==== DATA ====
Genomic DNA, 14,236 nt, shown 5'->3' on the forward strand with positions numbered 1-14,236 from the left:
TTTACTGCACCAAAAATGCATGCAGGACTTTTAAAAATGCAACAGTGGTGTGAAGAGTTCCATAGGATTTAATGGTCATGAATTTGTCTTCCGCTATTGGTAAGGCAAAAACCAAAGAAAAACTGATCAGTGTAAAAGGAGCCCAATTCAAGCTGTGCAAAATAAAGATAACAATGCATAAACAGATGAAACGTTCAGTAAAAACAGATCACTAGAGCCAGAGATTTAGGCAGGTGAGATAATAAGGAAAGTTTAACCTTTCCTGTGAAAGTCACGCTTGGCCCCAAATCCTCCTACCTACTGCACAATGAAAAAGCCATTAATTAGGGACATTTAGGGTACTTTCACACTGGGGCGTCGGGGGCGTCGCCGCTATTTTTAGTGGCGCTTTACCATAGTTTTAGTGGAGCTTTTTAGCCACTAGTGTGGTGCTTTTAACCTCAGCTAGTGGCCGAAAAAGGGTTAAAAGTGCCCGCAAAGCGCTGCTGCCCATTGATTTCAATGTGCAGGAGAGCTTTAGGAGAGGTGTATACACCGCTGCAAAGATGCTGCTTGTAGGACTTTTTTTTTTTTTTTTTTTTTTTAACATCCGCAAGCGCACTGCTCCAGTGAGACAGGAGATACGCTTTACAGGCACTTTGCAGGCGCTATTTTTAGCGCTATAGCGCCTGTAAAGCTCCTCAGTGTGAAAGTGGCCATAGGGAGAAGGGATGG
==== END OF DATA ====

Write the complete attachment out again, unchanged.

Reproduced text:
Genomic DNA, 14,236 nt, shown 5'->3' on the forward strand with positions numbered 1-14,236 from the left:
TTTACTGCACCAAAAATGCATGCAGGACTTTTAAAAATGCAACAGTGGTGTGAAGAGTTCCATAGGATTTAATGGTCATGAATTTGTCTTCCGCTATTGGTAAGGCAAAAACCAAAGAAAAACTGATCAGTGTAAAAGGAGCCCAATTCAAGCTGTGCAAAATAAAGATAACAATGCATAAACAGATGAAACGTTCAGTAAAAACAGATCACTAGAGCCAGAGATTTAGGCAGGTGAGATAATAAGGAAAGTTTAACCTTTCCTGTGAAAGTCACGCTTGGCCCCAAATCCTCCTACCTACTGCACAATGAAAAAGCCATTAATTAGGGACATTTAGGGTACTTTCACACTGGGGCGTCGGGGGCGTCGCCGCTATTTTTAGTGGCGCTTTACCATAGTTTTAGTGGAGCTTTTTAGCCACTAGTGTGGTGCTTTTAACCTCAGCTAGTGGCCGAAAAAGGGTTAAAAGTGCCCGCAAAGCGCTGCTGCCCATTGATTTCAATGTGCAGGAGAGCTTTAGGAGAGGTGTATACACCGCTGCAAAGATGCTGCTTGTAGGACTTTTTTTTTTTTTTTTTTTTTTTAACATCCGCAAGCGCACTGCTCCAGTGAGACAGGAGATACGCTTTACAGGCACTTTGCAGGCGCTATTTTTAGCGCTATAGCGCCTGTAAAGCTCCTCAGTGTGAAAGTGGCCATAGGGAGAAGGGATGG